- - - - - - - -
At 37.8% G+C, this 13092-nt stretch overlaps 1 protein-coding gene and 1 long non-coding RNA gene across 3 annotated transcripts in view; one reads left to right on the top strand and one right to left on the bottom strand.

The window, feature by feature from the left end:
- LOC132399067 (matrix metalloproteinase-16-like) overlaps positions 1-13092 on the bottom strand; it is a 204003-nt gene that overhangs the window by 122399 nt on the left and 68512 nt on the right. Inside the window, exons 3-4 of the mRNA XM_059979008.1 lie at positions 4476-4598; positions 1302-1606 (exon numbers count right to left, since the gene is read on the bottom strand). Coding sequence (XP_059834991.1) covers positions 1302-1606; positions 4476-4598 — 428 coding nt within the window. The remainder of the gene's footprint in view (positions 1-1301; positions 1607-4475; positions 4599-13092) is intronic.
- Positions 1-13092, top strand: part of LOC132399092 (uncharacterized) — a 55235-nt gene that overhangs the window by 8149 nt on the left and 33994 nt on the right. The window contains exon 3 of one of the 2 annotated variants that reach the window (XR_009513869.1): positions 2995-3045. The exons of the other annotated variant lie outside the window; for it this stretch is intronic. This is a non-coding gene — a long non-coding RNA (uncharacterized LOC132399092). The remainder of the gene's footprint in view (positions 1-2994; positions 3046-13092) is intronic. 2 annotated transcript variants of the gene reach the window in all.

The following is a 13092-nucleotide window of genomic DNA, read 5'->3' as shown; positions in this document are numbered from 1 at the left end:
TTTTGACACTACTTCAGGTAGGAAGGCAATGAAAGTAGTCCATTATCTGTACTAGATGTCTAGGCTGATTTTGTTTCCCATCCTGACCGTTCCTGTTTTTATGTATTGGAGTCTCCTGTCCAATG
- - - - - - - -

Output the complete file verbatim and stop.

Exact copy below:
At 37.8% G+C, this 13092-nt stretch overlaps 1 protein-coding gene and 1 long non-coding RNA gene across 3 annotated transcripts in view; one reads left to right on the top strand and one right to left on the bottom strand.

The window, feature by feature from the left end:
- LOC132399067 (matrix metalloproteinase-16-like) overlaps positions 1-13092 on the bottom strand; it is a 204003-nt gene that overhangs the window by 122399 nt on the left and 68512 nt on the right. Inside the window, exons 3-4 of the mRNA XM_059979008.1 lie at positions 4476-4598; positions 1302-1606 (exon numbers count right to left, since the gene is read on the bottom strand). Coding sequence (XP_059834991.1) covers positions 1302-1606; positions 4476-4598 — 428 coding nt within the window. The remainder of the gene's footprint in view (positions 1-1301; positions 1607-4475; positions 4599-13092) is intronic.
- Positions 1-13092, top strand: part of LOC132399092 (uncharacterized) — a 55235-nt gene that overhangs the window by 8149 nt on the left and 33994 nt on the right. The window contains exon 3 of one of the 2 annotated variants that reach the window (XR_009513869.1): positions 2995-3045. The exons of the other annotated variant lie outside the window; for it this stretch is intronic. This is a non-coding gene — a long non-coding RNA (uncharacterized LOC132399092). The remainder of the gene's footprint in view (positions 1-2994; positions 3046-13092) is intronic. 2 annotated transcript variants of the gene reach the window in all.

The following is a 13092-nucleotide window of genomic DNA, read 5'->3' as shown; positions in this document are numbered from 1 at the left end:
TTTTGACACTACTTCAGGTAGGAAGGCAATGAAAGTAGTCCATTATCTGTACTAGATGTCTAGGCTGATTTTGTTTCCCATCCTGACCGTTCCTGTTTTTATGTATTGGAGTCTCCTGTCCAATG